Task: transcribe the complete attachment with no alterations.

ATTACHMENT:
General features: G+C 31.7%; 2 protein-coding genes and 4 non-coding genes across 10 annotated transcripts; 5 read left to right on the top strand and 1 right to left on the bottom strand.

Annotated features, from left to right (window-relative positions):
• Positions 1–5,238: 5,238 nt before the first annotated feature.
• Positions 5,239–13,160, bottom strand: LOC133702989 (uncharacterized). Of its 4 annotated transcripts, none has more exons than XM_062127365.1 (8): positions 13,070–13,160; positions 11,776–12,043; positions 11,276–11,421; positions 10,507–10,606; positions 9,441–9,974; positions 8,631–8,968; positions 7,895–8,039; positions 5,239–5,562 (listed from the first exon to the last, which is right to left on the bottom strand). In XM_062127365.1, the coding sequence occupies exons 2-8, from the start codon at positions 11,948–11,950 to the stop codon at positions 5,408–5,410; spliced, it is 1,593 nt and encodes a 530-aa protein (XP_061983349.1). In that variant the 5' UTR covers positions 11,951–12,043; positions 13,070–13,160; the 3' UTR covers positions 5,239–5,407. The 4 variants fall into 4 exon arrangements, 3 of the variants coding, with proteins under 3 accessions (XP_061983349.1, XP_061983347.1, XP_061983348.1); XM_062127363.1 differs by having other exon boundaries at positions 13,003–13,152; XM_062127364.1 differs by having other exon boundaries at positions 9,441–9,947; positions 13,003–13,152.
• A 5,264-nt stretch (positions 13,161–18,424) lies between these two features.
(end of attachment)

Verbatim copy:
General features: G+C 31.7%; 2 protein-coding genes and 4 non-coding genes across 10 annotated transcripts; 5 read left to right on the top strand and 1 right to left on the bottom strand.

Annotated features, from left to right (window-relative positions):
• Positions 1–5,238: 5,238 nt before the first annotated feature.
• Positions 5,239–13,160, bottom strand: LOC133702989 (uncharacterized). Of its 4 annotated transcripts, none has more exons than XM_062127365.1 (8): positions 13,070–13,160; positions 11,776–12,043; positions 11,276–11,421; positions 10,507–10,606; positions 9,441–9,974; positions 8,631–8,968; positions 7,895–8,039; positions 5,239–5,562 (listed from the first exon to the last, which is right to left on the bottom strand). In XM_062127365.1, the coding sequence occupies exons 2-8, from the start codon at positions 11,948–11,950 to the stop codon at positions 5,408–5,410; spliced, it is 1,593 nt and encodes a 530-aa protein (XP_061983349.1). In that variant the 5' UTR covers positions 11,951–12,043; positions 13,070–13,160; the 3' UTR covers positions 5,239–5,407. The 4 variants fall into 4 exon arrangements, 3 of the variants coding, with proteins under 3 accessions (XP_061983349.1, XP_061983347.1, XP_061983348.1); XM_062127363.1 differs by having other exon boundaries at positions 13,003–13,152; XM_062127364.1 differs by having other exon boundaries at positions 9,441–9,947; positions 13,003–13,152.
• A 5,264-nt stretch (positions 13,161–18,424) lies between these two features.